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Data from: Assessing patterns in introduction pathways of alien species by linking major invasion databases

Citation

Saul, Wolf-Christian et al. (2017), Data from: Assessing patterns in introduction pathways of alien species by linking major invasion databases, Dryad, Dataset, https://doi.org/10.5061/dryad.m93f6

Abstract

1. Preventing the arrival of invasive alien species (IAS) is a major priority in managing biological invasions. However, information on introduction pathways is currently scattered across many databases that often use different categorisations to describe similar pathways. This hampers the identification and prioritisation of pathways in order to meet the main targets of recent environmental policies. 2. Therefore, we integrate pathway information from two major IAS databases, IUCN's Global Invasive Species Database (GISD) and the DAISIE European Invasive Alien Species Gateway, applying the new standard categorisation scheme recently adopted by the Convention on Biological Diversity (CBD). We describe the process of mapping pathways from the individual databases to the CBD scheme and provide, for the first time, detailed descriptions of the standard pathway categories. The combined dataset includes pathway information for 8323 species across major taxonomic groups (plants, vertebrates, invertebrates, algae, fungi, other) and environments (terrestrial, freshwater, marine). 3. We analyse the data for major patterns in the introduction pathways, highlighting that the specific research question and context determines whether the combined or an individual dataset is the better information source for such analyses. While the combined dataset provides an improved basis for direction-setting in invasion management policies on the global level, individual datasets often better reflect regional idiosyncrasies. The combined dataset should thus be considered in addition to, rather than replacing, existing individual datasets. 4. Pathway patterns derived from the combined and individual datasets show that the intentional pathways ‘Escape’ and ‘Release’ are most important for plants and vertebrates, while for invertebrates, algae, fungi and micro-organisms unintentional transport pathways prevail. Differences in pathway proportions among marine, freshwater and terrestrial environments are much less pronounced. The results also show that IAS with highest impacts in Europe are on average associated with a greater number of pathways than other alien species and are more frequently introduced both intentionally and unintentionally. 5. Synthesis and applications. Linking databases on invasive alien species by harmonising and consolidating their pathway information is essential to turn dispersed data into useful knowledge. The standard pathway categorisation scheme recently adopted by the Convention on Biological Diversity may be crucial to facilitate this process. Our study demonstrates the value of integrating major invasion databases to help managers and policymakers reach robust conclusions about patterns in introduction pathways and thus aid effective prevention and prioritisation in invasion management.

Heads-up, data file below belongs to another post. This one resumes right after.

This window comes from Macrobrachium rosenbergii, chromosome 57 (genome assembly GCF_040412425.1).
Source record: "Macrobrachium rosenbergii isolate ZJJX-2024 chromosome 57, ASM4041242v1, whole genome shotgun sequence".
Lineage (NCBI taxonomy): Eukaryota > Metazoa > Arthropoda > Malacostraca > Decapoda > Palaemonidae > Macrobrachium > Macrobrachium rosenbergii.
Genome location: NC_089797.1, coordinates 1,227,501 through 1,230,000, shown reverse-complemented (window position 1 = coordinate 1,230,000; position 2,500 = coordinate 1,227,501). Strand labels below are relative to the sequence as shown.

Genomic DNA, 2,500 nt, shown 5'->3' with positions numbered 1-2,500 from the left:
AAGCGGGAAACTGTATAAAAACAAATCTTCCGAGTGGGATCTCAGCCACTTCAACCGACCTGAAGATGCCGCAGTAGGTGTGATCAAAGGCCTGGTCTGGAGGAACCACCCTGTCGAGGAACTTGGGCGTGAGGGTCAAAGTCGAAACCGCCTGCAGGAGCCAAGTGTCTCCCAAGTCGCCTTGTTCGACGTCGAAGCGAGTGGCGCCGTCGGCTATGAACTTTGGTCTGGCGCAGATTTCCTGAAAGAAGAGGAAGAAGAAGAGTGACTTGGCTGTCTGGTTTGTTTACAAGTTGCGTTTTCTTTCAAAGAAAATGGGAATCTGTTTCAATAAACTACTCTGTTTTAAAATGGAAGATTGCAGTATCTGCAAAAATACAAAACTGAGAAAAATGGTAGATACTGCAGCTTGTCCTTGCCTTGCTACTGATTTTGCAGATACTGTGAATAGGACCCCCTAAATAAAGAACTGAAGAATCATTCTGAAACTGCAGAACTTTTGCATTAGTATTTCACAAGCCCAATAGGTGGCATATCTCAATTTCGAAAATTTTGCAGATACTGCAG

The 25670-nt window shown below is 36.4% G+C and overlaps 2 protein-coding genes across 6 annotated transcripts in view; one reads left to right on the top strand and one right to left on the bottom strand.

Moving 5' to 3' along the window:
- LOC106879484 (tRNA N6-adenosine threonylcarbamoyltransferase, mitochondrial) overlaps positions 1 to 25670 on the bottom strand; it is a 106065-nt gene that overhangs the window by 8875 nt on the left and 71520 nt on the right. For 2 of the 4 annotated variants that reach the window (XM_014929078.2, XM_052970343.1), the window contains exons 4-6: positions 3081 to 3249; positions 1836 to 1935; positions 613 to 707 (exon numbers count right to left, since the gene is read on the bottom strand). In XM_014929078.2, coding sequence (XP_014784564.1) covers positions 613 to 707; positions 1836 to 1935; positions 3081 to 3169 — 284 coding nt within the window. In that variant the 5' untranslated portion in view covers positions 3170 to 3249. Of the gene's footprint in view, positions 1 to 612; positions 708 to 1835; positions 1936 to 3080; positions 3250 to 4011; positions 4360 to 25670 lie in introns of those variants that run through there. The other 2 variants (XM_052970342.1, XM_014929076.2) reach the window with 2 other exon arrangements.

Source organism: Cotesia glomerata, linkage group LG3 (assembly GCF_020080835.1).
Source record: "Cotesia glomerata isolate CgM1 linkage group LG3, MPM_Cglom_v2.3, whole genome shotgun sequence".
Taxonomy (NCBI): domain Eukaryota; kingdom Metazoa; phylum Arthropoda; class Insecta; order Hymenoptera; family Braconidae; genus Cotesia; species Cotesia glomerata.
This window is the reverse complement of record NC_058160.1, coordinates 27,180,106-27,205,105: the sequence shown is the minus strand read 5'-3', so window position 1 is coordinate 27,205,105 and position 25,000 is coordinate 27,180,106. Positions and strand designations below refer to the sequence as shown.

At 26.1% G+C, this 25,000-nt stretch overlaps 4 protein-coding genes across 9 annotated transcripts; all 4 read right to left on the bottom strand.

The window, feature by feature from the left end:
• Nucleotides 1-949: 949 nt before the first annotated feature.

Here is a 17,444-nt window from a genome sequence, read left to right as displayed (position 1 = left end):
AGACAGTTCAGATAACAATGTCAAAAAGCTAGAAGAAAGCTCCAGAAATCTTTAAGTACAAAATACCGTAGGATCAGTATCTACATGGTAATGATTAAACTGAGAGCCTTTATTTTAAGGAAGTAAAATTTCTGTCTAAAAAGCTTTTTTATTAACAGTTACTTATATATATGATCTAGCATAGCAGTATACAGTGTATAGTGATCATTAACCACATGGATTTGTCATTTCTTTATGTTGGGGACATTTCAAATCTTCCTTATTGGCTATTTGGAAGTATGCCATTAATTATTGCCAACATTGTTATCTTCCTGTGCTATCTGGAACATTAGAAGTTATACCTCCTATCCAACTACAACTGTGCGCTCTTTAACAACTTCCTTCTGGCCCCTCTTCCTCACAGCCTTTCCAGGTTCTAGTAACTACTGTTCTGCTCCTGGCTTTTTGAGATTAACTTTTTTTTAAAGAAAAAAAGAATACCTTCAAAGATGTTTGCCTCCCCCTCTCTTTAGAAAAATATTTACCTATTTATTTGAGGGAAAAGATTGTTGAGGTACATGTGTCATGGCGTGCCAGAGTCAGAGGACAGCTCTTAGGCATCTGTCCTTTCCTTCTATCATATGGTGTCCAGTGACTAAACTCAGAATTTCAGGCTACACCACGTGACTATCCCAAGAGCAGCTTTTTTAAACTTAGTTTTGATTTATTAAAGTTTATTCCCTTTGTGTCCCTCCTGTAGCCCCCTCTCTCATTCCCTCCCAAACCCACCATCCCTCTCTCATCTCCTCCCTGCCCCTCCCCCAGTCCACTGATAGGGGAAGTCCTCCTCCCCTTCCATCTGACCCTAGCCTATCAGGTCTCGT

Usage Notes

Location

Europe
global